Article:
- Occupancy. The home must be your primary residence for at least the first year after purchasing it, regardless if it’s a single-family home or multi-unit property.
VA loan requirements
The U.S. Department of Veterans Affairs makes qualifying for a mortgage loan easier for active-duty military personnel, reservists, veterans and eligible spouses.
In 2020, VA mortgages no longer have loan limits. This means that VA borrowers might be able to buy homes with VA financing rather than a jumbo loan, or financing for loans that exceed conventional loan limits.
Current minimum requirements for a VA loan
- Certificate of eligibility. To qualify for a VA loan, you’ll need a VA loan certificate of eligibility (COE) that verifies you meet the military service requirements needed for a VA loan. Although most lenders can obtain a COE online, military personnel and veterans can apply for one online.
- Down payment. No down payment is required for a VA loan. However, lenders may require a down payment if the loan exceeds standard loan limits. Down payments can come from your own funds or a gift from a relative, a close friend, employer, charity or government agency.
- Mortgage insurance. The VA guarantees loans made to eligible borrowers, so no PMI is required.
- Funding fee. A funding fee is charged on many VA loans to defray the cost of the program to taxpayers. The amount varies based on type of service, how often the VA loan benefit has been used, and the down payment amount. Military borrowers with service-related disabilities may be eligible for a waiver. In 2020, VA funding fees have increased by 0.15% for borrowers who put down 10% or less of the purchase price. That adds up to an extra $1,500 in funding fee costs for every $100,000 borrowed.
- Credit score. There is no VA home loan credit score requirement, but VA-approved lenders typically require a 620 score.
- Employment. Generally, two years of employment needs to be verified, with some exceptions for recently discharged veterans.
- Income. There are no income limits or minimum income requirements to meet, but lenders require proof of steady income and the ability to repay the loan.
- DTI ratio. The recommended debt-to-income ratio is 41%. VA-approved lenders may approve higher DTIs if the borrower has enough residual income, or extra money left over after tax deductions, expenses and monthly maintenance costs are subtracted. The minimum amount needed varies based on your location and family size.
- Occupancy. VA loans are made only on primary residences.
USDA loan requirements
The U.S. Department of Agriculture offers a mortgage program designed to give low- to moderate-income families the ability to buy homes in rural areas. USDA mortgage loan requirements include restrictions on the location of the home as well as income limits.
Current minimum requirements for a USDA loan
- Location of home. The home must be located within one of the USDA’s designated rural areas to be eligible for a USDA loan.
- Down payment. No down payment is required for eligible USDA properties and buyers.
- Mortgage insurance. USDA loans do not require mortgage insurance.
- Guarantee fee. An upfront fee of 1% is charged for a USDA loan, along with an annual fee of 0.35% of the loan amount. These fees are similar to mortgage insurance charged on an FHA loan, with the upfront fee typically financed, and the annual fee rolled into the monthly mortgage payment.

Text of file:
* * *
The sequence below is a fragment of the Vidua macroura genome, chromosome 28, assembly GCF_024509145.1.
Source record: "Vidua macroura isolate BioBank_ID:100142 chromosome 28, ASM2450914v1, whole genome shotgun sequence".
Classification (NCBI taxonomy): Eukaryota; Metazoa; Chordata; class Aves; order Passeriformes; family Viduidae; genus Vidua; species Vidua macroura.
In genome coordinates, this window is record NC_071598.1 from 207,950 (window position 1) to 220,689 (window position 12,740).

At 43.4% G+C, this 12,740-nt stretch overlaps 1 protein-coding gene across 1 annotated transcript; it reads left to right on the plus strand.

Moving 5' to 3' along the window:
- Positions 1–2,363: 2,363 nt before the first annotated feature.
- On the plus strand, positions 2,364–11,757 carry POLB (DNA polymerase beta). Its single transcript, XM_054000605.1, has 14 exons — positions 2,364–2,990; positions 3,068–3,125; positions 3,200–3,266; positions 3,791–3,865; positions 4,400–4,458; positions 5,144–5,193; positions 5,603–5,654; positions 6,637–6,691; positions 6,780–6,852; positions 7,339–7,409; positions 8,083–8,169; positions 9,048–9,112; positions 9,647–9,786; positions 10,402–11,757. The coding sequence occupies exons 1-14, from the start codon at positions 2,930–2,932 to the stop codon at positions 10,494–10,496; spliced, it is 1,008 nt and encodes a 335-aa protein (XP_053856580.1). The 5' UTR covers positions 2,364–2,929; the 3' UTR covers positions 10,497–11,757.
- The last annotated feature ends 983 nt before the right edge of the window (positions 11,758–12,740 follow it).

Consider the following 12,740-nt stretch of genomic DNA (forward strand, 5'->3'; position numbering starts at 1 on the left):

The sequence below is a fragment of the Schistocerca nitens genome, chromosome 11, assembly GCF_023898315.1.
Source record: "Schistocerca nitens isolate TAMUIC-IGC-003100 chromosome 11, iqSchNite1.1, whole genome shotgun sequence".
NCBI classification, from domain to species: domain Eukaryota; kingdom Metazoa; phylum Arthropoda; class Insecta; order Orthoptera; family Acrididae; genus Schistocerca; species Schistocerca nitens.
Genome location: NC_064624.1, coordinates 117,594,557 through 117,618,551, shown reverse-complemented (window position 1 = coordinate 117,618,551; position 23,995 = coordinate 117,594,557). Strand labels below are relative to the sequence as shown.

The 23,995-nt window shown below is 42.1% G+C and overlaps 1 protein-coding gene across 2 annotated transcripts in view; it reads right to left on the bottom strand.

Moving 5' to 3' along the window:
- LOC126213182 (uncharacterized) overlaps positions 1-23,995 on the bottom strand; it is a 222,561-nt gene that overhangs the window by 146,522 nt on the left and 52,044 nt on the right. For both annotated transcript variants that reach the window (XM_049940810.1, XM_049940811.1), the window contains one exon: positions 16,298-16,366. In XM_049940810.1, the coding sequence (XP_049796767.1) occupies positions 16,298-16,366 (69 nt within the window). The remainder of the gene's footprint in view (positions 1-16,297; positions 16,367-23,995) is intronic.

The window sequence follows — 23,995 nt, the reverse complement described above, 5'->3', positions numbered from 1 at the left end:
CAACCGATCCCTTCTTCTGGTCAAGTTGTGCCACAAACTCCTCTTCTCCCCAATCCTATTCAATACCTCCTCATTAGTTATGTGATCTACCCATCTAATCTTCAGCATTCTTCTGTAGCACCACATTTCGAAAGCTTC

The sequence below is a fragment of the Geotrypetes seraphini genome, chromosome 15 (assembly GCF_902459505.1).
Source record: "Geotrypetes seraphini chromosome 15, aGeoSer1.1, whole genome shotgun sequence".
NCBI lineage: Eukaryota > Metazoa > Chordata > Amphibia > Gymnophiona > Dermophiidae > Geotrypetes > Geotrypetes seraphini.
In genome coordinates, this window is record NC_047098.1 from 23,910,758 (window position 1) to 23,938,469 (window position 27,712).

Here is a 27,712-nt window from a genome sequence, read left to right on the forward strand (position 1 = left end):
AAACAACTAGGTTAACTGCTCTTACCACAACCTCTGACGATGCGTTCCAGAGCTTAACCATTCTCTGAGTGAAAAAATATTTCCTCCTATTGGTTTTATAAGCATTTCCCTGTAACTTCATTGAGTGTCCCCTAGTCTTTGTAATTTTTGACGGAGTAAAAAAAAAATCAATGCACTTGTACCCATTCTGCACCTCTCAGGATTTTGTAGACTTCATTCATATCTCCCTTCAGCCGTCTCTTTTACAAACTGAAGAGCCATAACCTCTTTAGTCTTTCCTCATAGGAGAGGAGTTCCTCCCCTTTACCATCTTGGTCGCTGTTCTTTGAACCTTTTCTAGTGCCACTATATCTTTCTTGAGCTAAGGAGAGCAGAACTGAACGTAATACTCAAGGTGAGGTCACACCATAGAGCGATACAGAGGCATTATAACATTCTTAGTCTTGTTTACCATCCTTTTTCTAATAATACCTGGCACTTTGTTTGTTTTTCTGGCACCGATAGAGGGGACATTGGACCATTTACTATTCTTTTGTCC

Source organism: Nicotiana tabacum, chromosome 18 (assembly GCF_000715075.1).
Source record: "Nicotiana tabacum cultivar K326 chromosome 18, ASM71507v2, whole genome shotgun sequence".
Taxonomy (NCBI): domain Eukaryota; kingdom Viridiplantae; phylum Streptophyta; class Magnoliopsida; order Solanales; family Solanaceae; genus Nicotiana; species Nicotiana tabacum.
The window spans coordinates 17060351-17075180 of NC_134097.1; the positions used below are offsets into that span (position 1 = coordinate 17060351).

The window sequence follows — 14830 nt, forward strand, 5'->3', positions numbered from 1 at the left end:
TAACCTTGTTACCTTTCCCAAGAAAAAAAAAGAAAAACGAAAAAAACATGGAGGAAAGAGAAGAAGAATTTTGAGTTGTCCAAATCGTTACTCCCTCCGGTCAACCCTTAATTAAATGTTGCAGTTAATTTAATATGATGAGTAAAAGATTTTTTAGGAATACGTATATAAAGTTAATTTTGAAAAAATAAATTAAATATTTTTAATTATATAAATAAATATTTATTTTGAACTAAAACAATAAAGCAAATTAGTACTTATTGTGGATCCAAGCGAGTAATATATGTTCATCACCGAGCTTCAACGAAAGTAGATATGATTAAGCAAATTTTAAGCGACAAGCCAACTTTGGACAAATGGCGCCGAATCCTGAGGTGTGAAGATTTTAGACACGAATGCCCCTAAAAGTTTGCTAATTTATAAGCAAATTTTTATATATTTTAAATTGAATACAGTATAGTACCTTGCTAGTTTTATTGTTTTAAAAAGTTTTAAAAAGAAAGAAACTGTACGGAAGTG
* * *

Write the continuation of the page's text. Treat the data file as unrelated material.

- Credit score. USDA mortgage loans require a minimum credit score of 640 for automatic approval — provided employment and income requirements are also met. However, homebuyers with lower credit scores may still be approved if a temporary hardship (such as an illness or job loss) impacted their scores, or the new housing payment is less than what the borrower is currently paying.
- Income. Two years of job and income history is the norm for USDA loans. All household member’s income must be considered, regardless of whether or not they apply for the loan. USDA loans have income limits, which vary by city, county and family size. Find out the income limit for your area using USDA’s map tool.
- DTI ratio. The maximum front-end ratio for USDA loans is 29%, while 41% is the maximum back-end ratio. Borrowers who have higher DTI ratios may still qualify with a credit score of 680 or higher, and large cash reserves and a stable income history.
- Occupancy. USDA loans can be used for primary residences only.
Key mortgage documents
Once you’ve determined how much mortgage you qualify for and what loan program to use, it’s time to get your paperwork ready to buy a home.
To determine how much mortgage you qualify for, lenders will likely require some or all of these documents:
- Pay stubs for the last 30 days
- W-2s for the last two years
- Bank statements for the last 60 days
- Federal tax returns for the last two years
- Proof of homeowners insurance
- 1099 forms (if you’re self-employed or commissioned)
- Documented dividends, stock earnings and other sources of income
- Proof of bonus income
- Pension statements
- Securities documents such as stocks, bonds and life insurance policies
- Social Security or disability income award letters, if applicable
- Specific forms required by FHA, VA or USDA-approved lenders
- Gift letter (if any portion of your down payment is coming from a donor gift)
- A fully-signed purchase agreement
Some lenders may request written verification of your salary and position, printed on your employer’s company letterhead. They may also send a verification of employment form to your employer’s human resources department to complete.
Once you have your paperwork together, try a rate comparison site to start getting some rate quotes from lenders. After you choose a lender and get preapproved for a mortgage, you can begin looking for your dream home.